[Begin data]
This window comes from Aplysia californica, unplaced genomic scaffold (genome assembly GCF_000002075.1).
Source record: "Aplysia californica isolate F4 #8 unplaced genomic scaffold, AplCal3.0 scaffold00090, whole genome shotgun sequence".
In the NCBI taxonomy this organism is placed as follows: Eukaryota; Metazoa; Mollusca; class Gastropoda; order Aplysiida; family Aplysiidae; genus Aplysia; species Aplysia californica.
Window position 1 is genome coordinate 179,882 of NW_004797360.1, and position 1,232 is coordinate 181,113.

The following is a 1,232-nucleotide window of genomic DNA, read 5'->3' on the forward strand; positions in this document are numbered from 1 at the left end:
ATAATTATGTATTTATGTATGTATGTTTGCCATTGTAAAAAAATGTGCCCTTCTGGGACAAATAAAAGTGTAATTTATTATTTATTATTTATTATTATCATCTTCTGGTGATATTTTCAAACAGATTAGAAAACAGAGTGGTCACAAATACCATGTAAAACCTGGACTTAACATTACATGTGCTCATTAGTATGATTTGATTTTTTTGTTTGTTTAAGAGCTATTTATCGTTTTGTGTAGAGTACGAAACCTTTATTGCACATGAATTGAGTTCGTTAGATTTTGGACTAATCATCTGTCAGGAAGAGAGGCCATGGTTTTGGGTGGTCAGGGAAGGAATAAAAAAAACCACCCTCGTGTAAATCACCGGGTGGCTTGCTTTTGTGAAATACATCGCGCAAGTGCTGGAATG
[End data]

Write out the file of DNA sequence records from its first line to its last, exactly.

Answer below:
This window comes from Aplysia californica, unplaced genomic scaffold (genome assembly GCF_000002075.1).
Source record: "Aplysia californica isolate F4 #8 unplaced genomic scaffold, AplCal3.0 scaffold00090, whole genome shotgun sequence".
In the NCBI taxonomy this organism is placed as follows: Eukaryota; Metazoa; Mollusca; class Gastropoda; order Aplysiida; family Aplysiidae; genus Aplysia; species Aplysia californica.
Window position 1 is genome coordinate 179,882 of NW_004797360.1, and position 1,232 is coordinate 181,113.

The following is a 1,232-nucleotide window of genomic DNA, read 5'->3' on the forward strand; positions in this document are numbered from 1 at the left end:
ATAATTATGTATTTATGTATGTATGTTTGCCATTGTAAAAAAATGTGCCCTTCTGGGACAAATAAAAGTGTAATTTATTATTTATTATTTATTATTATCATCTTCTGGTGATATTTTCAAACAGATTAGAAAACAGAGTGGTCACAAATACCATGTAAAACCTGGACTTAACATTACATGTGCTCATTAGTATGATTTGATTTTTTTGTTTGTTTAAGAGCTATTTATCGTTTTGTGTAGAGTACGAAACCTTTATTGCACATGAATTGAGTTCGTTAGATTTTGGACTAATCATCTGTCAGGAAGAGAGGCCATGGTTTTGGGTGGTCAGGGAAGGAATAAAAAAAACCACCCTCGTGTAAATCACCGGGTGGCTTGCTTTTGTGAAATACATCGCGCAAGTGCTGGAATG